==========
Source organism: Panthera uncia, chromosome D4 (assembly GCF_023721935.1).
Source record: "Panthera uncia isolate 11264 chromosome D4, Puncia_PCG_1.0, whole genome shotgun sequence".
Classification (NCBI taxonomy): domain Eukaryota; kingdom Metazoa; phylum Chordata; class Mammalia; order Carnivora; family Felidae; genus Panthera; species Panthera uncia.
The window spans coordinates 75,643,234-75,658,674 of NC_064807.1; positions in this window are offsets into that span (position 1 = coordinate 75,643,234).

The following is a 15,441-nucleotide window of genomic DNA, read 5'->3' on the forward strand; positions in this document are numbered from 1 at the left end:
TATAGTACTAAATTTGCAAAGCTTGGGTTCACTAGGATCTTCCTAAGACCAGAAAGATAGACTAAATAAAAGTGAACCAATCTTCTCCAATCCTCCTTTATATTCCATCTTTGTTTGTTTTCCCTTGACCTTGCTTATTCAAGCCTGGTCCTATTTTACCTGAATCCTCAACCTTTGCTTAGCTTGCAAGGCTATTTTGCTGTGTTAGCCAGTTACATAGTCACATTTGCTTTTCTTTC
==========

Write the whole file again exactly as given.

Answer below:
Source organism: Panthera uncia, chromosome D4 (assembly GCF_023721935.1).
Source record: "Panthera uncia isolate 11264 chromosome D4, Puncia_PCG_1.0, whole genome shotgun sequence".
Classification (NCBI taxonomy): domain Eukaryota; kingdom Metazoa; phylum Chordata; class Mammalia; order Carnivora; family Felidae; genus Panthera; species Panthera uncia.
The window spans coordinates 75,643,234-75,658,674 of NC_064807.1; positions in this window are offsets into that span (position 1 = coordinate 75,643,234).

The following is a 15,441-nucleotide window of genomic DNA, read 5'->3' on the forward strand; positions in this document are numbered from 1 at the left end:
TATAGTACTAAATTTGCAAAGCTTGGGTTCACTAGGATCTTCCTAAGACCAGAAAGATAGACTAAATAAAAGTGAACCAATCTTCTCCAATCCTCCTTTATATTCCATCTTTGTTTGTTTTCCCTTGACCTTGCTTATTCAAGCCTGGTCCTATTTTACCTGAATCCTCAACCTTTGCTTAGCTTGCAAGGCTATTTTGCTGTGTTAGCCAGTTACATAGTCACATTTGCTTTTCTTTC